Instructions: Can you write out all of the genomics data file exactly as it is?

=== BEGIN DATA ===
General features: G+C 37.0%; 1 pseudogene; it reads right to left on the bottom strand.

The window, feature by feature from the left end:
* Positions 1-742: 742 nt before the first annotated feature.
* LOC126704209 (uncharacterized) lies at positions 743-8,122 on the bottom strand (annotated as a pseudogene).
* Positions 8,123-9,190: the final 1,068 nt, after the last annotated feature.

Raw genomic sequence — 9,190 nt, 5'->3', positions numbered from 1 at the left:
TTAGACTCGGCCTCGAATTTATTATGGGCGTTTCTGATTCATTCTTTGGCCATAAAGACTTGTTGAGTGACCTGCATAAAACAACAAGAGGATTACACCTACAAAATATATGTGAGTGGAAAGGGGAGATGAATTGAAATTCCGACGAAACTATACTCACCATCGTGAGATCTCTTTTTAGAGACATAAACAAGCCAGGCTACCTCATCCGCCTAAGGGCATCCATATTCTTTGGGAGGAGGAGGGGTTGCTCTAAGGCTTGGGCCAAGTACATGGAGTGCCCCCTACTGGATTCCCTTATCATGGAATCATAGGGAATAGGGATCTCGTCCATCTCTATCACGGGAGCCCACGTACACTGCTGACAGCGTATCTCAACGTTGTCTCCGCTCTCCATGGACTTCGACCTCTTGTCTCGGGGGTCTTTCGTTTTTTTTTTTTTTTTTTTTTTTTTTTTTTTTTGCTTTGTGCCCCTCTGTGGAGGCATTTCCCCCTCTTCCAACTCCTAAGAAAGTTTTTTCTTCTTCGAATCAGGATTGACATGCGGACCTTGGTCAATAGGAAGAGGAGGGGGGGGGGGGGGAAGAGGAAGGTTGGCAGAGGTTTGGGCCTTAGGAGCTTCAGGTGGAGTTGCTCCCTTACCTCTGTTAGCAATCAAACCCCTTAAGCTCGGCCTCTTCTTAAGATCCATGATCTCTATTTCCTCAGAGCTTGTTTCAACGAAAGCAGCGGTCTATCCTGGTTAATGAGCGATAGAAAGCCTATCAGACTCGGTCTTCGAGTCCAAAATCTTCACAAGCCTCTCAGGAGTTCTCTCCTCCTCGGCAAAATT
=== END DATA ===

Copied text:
General features: G+C 37.0%; 1 pseudogene; it reads right to left on the bottom strand.

The window, feature by feature from the left end:
* Positions 1-742: 742 nt before the first annotated feature.
* LOC126704209 (uncharacterized) lies at positions 743-8,122 on the bottom strand (annotated as a pseudogene).
* Positions 8,123-9,190: the final 1,068 nt, after the last annotated feature.

Raw genomic sequence — 9,190 nt, 5'->3', positions numbered from 1 at the left:
TTAGACTCGGCCTCGAATTTATTATGGGCGTTTCTGATTCATTCTTTGGCCATAAAGACTTGTTGAGTGACCTGCATAAAACAACAAGAGGATTACACCTACAAAATATATGTGAGTGGAAAGGGGAGATGAATTGAAATTCCGACGAAACTATACTCACCATCGTGAGATCTCTTTTTAGAGACATAAACAAGCCAGGCTACCTCATCCGCCTAAGGGCATCCATATTCTTTGGGAGGAGGAGGGGTTGCTCTAAGGCTTGGGCCAAGTACATGGAGTGCCCCCTACTGGATTCCCTTATCATGGAATCATAGGGAATAGGGATCTCGTCCATCTCTATCACGGGAGCCCACGTACACTGCTGACAGCGTATCTCAACGTTGTCTCCGCTCTCCATGGACTTCGACCTCTTGTCTCGGGGGTCTTTCGTTTTTTTTTTTTTTTTTTTTTTTTTTTTTTTTTGCTTTGTGCCCCTCTGTGGAGGCATTTCCCCCTCTTCCAACTCCTAAGAAAGTTTTTTCTTCTTCGAATCAGGATTGACATGCGGACCTTGGTCAATAGGAAGAGGAGGGGGGGGGGGGGGAAGAGGAAGGTTGGCAGAGGTTTGGGCCTTAGGAGCTTCAGGTGGAGTTGCTCCCTTACCTCTGTTAGCAATCAAACCCCTTAAGCTCGGCCTCTTCTTAAGATCCATGATCTCTATTTCCTCAGAGCTTGTTTCAACGAAAGCAGCGGTCTATCCTGGTTAATGAGCGATAGAAAGCCTATCAGACTCGGTCTTCGAGTCCAAAATCTTCACAAGCCTCTCAGGAGTTCTCTCCTCCTCGGCAAAATT